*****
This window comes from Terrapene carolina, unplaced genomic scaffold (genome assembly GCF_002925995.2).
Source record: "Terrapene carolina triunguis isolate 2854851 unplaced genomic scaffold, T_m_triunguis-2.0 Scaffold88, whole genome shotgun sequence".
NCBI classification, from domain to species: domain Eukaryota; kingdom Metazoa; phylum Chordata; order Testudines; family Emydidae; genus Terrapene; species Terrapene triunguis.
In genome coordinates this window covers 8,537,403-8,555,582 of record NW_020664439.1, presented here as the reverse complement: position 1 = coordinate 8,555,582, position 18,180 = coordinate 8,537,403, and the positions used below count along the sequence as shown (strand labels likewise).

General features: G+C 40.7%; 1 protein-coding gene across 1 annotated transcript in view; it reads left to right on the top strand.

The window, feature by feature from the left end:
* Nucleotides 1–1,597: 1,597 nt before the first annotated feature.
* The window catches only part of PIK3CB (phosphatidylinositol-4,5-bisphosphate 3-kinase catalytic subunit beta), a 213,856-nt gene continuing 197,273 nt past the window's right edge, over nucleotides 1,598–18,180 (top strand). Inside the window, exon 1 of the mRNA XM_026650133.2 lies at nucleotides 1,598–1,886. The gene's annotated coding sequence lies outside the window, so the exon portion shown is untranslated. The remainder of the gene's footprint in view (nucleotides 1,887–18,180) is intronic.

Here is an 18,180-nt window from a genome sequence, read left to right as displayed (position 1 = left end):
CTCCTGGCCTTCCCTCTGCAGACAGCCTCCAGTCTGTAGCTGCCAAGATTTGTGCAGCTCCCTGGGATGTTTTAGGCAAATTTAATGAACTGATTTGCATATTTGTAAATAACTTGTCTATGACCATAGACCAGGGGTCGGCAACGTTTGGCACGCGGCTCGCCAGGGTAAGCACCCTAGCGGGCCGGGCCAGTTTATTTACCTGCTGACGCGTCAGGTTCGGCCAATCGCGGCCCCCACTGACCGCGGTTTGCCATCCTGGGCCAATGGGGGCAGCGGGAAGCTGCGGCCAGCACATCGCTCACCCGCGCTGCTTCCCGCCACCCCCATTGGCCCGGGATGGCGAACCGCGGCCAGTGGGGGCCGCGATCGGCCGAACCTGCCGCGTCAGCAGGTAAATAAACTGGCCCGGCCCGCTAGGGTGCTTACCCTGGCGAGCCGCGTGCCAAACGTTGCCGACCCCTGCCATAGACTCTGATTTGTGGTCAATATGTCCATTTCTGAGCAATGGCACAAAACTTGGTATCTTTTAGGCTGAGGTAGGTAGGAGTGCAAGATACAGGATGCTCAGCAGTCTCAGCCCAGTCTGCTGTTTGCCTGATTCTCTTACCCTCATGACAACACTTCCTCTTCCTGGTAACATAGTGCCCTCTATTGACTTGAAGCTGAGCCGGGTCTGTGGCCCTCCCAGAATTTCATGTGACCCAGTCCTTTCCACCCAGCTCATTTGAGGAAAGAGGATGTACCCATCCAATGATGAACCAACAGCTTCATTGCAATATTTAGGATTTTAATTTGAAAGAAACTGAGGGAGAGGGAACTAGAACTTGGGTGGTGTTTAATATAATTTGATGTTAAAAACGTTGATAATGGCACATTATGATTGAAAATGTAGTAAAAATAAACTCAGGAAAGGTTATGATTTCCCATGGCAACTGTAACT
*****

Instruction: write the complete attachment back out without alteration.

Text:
This window comes from Terrapene carolina, unplaced genomic scaffold (genome assembly GCF_002925995.2).
Source record: "Terrapene carolina triunguis isolate 2854851 unplaced genomic scaffold, T_m_triunguis-2.0 Scaffold88, whole genome shotgun sequence".
NCBI classification, from domain to species: domain Eukaryota; kingdom Metazoa; phylum Chordata; order Testudines; family Emydidae; genus Terrapene; species Terrapene triunguis.
In genome coordinates this window covers 8,537,403-8,555,582 of record NW_020664439.1, presented here as the reverse complement: position 1 = coordinate 8,555,582, position 18,180 = coordinate 8,537,403, and the positions used below count along the sequence as shown (strand labels likewise).

General features: G+C 40.7%; 1 protein-coding gene across 1 annotated transcript in view; it reads left to right on the top strand.

The window, feature by feature from the left end:
* Nucleotides 1–1,597: 1,597 nt before the first annotated feature.
* The window catches only part of PIK3CB (phosphatidylinositol-4,5-bisphosphate 3-kinase catalytic subunit beta), a 213,856-nt gene continuing 197,273 nt past the window's right edge, over nucleotides 1,598–18,180 (top strand). Inside the window, exon 1 of the mRNA XM_026650133.2 lies at nucleotides 1,598–1,886. The gene's annotated coding sequence lies outside the window, so the exon portion shown is untranslated. The remainder of the gene's footprint in view (nucleotides 1,887–18,180) is intronic.

Here is an 18,180-nt window from a genome sequence, read left to right as displayed (position 1 = left end):
CTCCTGGCCTTCCCTCTGCAGACAGCCTCCAGTCTGTAGCTGCCAAGATTTGTGCAGCTCCCTGGGATGTTTTAGGCAAATTTAATGAACTGATTTGCATATTTGTAAATAACTTGTCTATGACCATAGACCAGGGGTCGGCAACGTTTGGCACGCGGCTCGCCAGGGTAAGCACCCTAGCGGGCCGGGCCAGTTTATTTACCTGCTGACGCGTCAGGTTCGGCCAATCGCGGCCCCCACTGACCGCGGTTTGCCATCCTGGGCCAATGGGGGCAGCGGGAAGCTGCGGCCAGCACATCGCTCACCCGCGCTGCTTCCCGCCACCCCCATTGGCCCGGGATGGCGAACCGCGGCCAGTGGGGGCCGCGATCGGCCGAACCTGCCGCGTCAGCAGGTAAATAAACTGGCCCGGCCCGCTAGGGTGCTTACCCTGGCGAGCCGCGTGCCAAACGTTGCCGACCCCTGCCATAGACTCTGATTTGTGGTCAATATGTCCATTTCTGAGCAATGGCACAAAACTTGGTATCTTTTAGGCTGAGGTAGGTAGGAGTGCAAGATACAGGATGCTCAGCAGTCTCAGCCCAGTCTGCTGTTTGCCTGATTCTCTTACCCTCATGACAACACTTCCTCTTCCTGGTAACATAGTGCCCTCTATTGACTTGAAGCTGAGCCGGGTCTGTGGCCCTCCCAGAATTTCATGTGACCCAGTCCTTTCCACCCAGCTCATTTGAGGAAAGAGGATGTACCCATCCAATGATGAACCAACAGCTTCATTGCAATATTTAGGATTTTAATTTGAAAGAAACTGAGGGAGAGGGAACTAGAACTTGGGTGGTGTTTAATATAATTTGATGTTAAAAACGTTGATAATGGCACATTATGATTGAAAATGTAGTAAAAATAAACTCAGGAAAGGTTATGATTTCCCATGGCAACTGTAACT